Journalists Should Be Vaccinated on Priority, Says Arvind Kejriwal

Kejriwal said that journalists have been reporting from adverse situations & should be treated as frontline workers.

2 min read
File photo of Delhi Chief Minister Arvind Kejriwal.

In a tweet put out on Wednesday, Delhi Chief Minister Arvind Kejriwal said that the Delhi government is writing to the Centre asking them to vaccinate journalists on priority.

Kejriwal asserted that journalists have been reporting from adverse situations and should be treated as frontline workers.

On Tuesday, with Delhi reporting over 13,500 cases in a span of 24 hours, Kejriwal had asked the Centre to cancel Board exams for classes 10 and 12.

Amid similar demands, the Department of Education said in a press release on Wednesday, 14 April that the CBSE Class 10 Board exams, have been cancelled while the Board exams for Class 12 have been postponed.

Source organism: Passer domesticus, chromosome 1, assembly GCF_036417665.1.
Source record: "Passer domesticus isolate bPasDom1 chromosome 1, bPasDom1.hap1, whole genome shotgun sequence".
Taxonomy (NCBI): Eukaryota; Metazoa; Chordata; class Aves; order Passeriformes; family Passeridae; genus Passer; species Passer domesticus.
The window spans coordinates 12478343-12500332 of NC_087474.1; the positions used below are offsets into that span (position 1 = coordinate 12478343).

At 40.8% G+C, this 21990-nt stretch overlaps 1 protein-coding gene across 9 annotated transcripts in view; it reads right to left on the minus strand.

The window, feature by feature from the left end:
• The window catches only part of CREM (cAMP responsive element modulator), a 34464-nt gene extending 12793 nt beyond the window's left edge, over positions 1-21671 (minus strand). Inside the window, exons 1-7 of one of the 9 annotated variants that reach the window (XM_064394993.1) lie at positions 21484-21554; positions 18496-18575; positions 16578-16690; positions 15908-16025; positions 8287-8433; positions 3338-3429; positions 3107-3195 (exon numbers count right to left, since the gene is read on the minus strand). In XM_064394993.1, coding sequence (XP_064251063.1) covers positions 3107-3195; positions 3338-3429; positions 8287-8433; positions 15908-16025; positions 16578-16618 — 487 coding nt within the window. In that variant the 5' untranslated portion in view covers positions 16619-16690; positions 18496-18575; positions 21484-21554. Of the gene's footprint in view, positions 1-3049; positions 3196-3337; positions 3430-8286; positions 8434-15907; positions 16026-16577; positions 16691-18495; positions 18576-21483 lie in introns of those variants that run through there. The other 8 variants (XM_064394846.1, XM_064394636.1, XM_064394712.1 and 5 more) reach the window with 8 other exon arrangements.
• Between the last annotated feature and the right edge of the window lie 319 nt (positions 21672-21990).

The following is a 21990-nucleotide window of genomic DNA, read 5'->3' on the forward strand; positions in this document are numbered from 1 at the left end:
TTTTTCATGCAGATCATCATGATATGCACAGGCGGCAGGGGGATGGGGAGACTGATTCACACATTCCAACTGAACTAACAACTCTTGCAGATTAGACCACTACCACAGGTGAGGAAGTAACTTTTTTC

After the decision was announced, Kejriwal took to Twitter to applaud the decision.

Kejriwal had also hesitantly warned of a lockdown on Sunday.

He had said, “I am not in favour of a lockdown. I feel that a lockdown is not the solution to COVID, but it should be imposed by any government when its hospital structure collapses. Through lockdown, the pace of the spread of disease reduces,” The Indian Express reported.

Appealing people to not step out of their homes unless absolutely necessary, Kejriwal said that if citizens cooperated and the hospital facilities stayed under control, the Delhi government won’t have to impose a lockdown.

He added, “In case the number of beds in hospitals starts falling short, we might have to impose a lockdown. I am not in favour of lockdown. I just need your cooperation”.

Kejriwal also urged people with mild or no symptoms to avoid getting admitted to hospitals, so that only those who are seriously ill can get access.

Kejriwal has also been stressing the need to remove restrictions on vaccine eligibility and had written to Prime Minister Narendra Modi regarding the same. Kejriwal asserted that a door-to-door campaign can ensure universal inoculation within three months.

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